Here's How Long You Should Leave Your Candles Burning This Winter
We're reaching peak candle season—that time of year when we swap sunlight for candlelight and get cozy. While it's tempting to keep the fire burning all night long, there is a limit on how much time you should keep a candle lit. Here's how to know when it's time to blow it out.
How long should you leave a candle burning?
The first thing to consider when deciding how long to keep candles lit is air quality. Lara Adler, an environmental toxins expert and certified holistic health coach, tells mbg that scented candles can release small VOCs like benzene, toluene, and formaldehyde into the air—all of which are harmful to health in high doses.
According to a recent New York Times investigation, research shows that burning a candle at home is unlikely to emit enough particulate matter to harm health. However, Adler points out that indoor air pollution is always more of a concern during the winter months, "when we tend to keep our windows closed throughout the day."
So if you notice that you have an irritated, itchy throat, watery eyes, or headache after lighting up a scented candle, it's a sign to blow it out and switch to an unscented option. (Adler vouches for small, unscented beeswax tea lights.)
Beyond that, it should be safe to burn for up to four hours with a window cracked open as an extra precaution. (Toxicology experts recommend opening windows from time to time in winter anyways, to keep indoor air from getting too stuffy.)
After four hours, manufacturers note that most candles will begin to lose their scent. Candle wicks will also begin to mushroom, which can lead to an uneven burn.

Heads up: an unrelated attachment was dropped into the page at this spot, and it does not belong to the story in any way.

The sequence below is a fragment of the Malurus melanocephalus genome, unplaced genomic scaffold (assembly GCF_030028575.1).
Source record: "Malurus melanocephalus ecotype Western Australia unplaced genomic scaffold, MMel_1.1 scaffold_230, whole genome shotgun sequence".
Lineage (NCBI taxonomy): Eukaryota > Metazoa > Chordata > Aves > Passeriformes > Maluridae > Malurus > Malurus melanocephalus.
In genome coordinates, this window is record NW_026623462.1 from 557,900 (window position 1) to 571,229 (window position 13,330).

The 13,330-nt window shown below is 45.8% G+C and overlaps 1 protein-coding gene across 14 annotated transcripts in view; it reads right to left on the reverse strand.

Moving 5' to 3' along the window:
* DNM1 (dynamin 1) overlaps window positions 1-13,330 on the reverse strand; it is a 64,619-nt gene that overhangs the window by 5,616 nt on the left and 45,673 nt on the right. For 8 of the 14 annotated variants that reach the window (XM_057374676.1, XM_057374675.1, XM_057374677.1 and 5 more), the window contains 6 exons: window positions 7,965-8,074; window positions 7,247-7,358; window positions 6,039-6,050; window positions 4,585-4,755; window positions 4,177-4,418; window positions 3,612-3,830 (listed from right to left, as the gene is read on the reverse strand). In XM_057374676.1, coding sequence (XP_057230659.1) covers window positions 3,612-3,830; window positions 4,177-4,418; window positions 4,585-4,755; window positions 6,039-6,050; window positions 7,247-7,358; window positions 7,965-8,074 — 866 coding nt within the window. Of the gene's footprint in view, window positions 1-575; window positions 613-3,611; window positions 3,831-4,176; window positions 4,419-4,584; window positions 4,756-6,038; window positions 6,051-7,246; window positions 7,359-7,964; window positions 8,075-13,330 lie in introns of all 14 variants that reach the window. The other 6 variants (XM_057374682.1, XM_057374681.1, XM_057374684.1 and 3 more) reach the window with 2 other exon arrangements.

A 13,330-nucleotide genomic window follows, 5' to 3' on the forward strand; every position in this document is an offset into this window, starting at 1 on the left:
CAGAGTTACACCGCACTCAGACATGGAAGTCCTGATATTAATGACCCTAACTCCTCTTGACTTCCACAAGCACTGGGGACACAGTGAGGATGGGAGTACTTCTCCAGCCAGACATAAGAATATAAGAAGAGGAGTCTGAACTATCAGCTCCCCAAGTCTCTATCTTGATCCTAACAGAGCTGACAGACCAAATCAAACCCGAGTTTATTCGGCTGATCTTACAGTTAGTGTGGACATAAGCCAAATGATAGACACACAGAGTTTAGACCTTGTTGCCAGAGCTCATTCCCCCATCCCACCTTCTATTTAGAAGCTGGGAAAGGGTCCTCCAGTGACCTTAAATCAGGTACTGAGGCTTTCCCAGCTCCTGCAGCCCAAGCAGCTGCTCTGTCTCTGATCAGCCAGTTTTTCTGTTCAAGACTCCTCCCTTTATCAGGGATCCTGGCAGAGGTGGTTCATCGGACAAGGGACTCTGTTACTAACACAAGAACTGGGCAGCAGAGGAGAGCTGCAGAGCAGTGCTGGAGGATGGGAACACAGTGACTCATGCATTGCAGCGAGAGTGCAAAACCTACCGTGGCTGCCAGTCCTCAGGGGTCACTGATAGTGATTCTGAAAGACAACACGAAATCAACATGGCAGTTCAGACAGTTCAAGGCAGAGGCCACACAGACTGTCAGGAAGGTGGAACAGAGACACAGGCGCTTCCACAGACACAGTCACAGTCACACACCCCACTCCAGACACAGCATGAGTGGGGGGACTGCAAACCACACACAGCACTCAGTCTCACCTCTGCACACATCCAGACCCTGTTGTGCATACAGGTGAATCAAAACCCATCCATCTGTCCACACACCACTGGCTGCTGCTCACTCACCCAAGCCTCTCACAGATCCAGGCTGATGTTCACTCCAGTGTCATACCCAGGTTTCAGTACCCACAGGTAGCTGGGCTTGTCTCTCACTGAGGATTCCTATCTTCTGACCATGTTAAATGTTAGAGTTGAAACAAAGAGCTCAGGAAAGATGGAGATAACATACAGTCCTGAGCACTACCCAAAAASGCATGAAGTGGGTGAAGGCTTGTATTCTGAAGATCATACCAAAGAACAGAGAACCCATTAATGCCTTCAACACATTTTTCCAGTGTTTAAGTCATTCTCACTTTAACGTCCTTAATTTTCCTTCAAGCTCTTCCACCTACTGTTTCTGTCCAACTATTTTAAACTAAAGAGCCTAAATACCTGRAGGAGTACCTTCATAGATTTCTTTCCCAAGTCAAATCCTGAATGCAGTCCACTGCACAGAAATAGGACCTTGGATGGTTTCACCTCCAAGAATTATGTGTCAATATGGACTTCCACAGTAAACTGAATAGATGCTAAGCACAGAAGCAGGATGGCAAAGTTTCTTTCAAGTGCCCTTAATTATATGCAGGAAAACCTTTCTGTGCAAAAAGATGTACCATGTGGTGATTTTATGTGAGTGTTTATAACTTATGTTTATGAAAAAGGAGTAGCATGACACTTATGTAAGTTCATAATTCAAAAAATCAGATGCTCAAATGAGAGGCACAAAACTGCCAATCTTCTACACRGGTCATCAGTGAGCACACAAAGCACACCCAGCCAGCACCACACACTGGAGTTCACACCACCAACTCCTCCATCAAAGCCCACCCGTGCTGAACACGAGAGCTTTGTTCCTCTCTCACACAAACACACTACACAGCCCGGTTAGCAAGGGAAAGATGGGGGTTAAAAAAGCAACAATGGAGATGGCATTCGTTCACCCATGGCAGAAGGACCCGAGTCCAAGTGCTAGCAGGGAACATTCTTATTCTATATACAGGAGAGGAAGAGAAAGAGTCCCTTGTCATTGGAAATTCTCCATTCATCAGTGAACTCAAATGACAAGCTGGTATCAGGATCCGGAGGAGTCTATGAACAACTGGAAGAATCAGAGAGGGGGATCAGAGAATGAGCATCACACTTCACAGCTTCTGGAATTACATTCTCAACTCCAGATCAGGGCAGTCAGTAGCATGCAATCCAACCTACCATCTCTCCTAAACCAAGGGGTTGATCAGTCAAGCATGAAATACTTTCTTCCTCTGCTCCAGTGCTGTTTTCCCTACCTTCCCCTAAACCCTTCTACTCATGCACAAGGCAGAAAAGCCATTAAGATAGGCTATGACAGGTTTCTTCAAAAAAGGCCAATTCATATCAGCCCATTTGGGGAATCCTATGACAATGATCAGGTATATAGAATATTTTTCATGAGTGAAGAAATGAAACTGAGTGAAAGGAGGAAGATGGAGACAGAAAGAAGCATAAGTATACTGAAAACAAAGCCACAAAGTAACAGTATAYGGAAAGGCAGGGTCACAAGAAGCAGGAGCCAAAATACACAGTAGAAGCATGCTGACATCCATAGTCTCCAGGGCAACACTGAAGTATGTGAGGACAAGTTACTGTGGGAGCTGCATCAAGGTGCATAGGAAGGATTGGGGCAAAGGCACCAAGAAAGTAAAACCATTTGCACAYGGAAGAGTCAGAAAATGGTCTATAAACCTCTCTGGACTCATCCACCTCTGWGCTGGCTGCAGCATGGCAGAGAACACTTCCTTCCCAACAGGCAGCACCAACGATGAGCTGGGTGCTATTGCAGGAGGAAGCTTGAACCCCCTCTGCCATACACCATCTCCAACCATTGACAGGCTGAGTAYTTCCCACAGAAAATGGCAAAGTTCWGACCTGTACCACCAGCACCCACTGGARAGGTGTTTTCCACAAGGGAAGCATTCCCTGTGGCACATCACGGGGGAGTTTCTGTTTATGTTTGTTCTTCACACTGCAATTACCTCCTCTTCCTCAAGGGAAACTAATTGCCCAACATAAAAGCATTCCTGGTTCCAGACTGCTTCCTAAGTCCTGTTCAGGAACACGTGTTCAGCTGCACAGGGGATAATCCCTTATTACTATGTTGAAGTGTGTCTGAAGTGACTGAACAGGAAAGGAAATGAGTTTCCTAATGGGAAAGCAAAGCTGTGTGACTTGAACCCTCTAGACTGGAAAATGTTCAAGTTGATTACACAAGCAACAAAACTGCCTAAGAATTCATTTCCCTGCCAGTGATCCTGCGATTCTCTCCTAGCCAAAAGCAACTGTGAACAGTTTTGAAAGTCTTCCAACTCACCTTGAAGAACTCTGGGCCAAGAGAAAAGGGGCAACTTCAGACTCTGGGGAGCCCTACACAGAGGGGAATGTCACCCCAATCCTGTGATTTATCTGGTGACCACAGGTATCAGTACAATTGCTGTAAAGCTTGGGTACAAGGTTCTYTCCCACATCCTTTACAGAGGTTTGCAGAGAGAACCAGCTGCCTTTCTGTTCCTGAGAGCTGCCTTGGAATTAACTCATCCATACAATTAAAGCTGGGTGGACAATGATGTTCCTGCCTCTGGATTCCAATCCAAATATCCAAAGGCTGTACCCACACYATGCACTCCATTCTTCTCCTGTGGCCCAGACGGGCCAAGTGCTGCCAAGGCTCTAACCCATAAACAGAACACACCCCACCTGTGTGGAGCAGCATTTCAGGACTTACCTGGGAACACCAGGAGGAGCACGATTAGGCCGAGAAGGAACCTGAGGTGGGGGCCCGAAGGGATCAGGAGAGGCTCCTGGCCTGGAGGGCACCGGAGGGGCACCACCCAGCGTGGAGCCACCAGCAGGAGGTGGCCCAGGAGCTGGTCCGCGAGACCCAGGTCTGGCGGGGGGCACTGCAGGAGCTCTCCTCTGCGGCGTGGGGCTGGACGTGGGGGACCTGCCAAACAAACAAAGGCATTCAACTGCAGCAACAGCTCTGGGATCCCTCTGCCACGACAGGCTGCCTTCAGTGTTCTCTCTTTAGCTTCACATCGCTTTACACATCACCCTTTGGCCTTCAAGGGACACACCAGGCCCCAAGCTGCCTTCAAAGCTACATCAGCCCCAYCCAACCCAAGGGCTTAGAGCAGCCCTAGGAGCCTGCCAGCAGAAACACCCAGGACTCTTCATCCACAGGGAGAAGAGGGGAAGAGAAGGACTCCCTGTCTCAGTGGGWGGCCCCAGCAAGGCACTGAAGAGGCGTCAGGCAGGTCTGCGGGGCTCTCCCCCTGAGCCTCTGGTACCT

Other pointers to keep in mind.
Candles made from petroleum-derived paraffin wax tend to be worse for air quality (and the planet) than ones made from cleaner-burning waxes. We recommend opting for candles made from soy or beeswax, scented using naturally derived essential oils, and labeled phthalate-free. (Here are some of our top picks for winter.)
Adler notes that even the cleanest-burning candles can aggravate those with sensitivities. "All candles, regardless of whether they have additive colors or scents, and whether those scents are synthetic or natural, produce particulate matter when burned," she says. "Even in the absence of phthalates, many compounds used in fragrance formulations are allergens and can act as asthma triggers." For this reason, it's important to pay attention to how your body feels when a candle is burning.
To minimize the risk of a reaction, you can open more windows, place the candle further away from you, or move to a larger room with better ventilation.
Molecular toxicologist Rhea Mehta, Ph.D., previously told mbg that the smoke that comes from a candle after you blow it out can be especially high in particulate matter. She recommends putting the candle next to an open window after you blow it out to let the smoke escape—especially if you're about to go to sleep.
The bottom line.
While it depends on the type of candle (and the person using it), most candles should be safe to burn for up to four hours. With that being said, it's wise to opt for clean-burning candles, or unscented ones if you have a sensitivity, and crack open a window before lighting them up this winter.
Emma Loewe is the Sustainability Health Director at mindbodygreen and the author of Return to Nature: The New Science of How Natural Landscapes Restore Us. She is also the co-author of The Spirit Almanac: A Modern Guide To Ancient Self Care, which she wrote alongside Lindsay Kellner.
Emma received her B.A. in Environmental Science & Policy with a specialty in environmental communications from Duke University. In addition to penning over 1,000 articles on mbg, her work has appeared on Bloomberg News, Marie Claire, Bustle, and Forbes. She has covered everything from the water crisis in California to the rise of urban beekeeping to a group of doctors prescribing binaural beats for anxiety. She's spoken about the intersection of self-care and sustainability on podcasts and live events alongside environmental thought leaders like Marci Zaroff, Gay Browne, and Summer Rayne Oakes.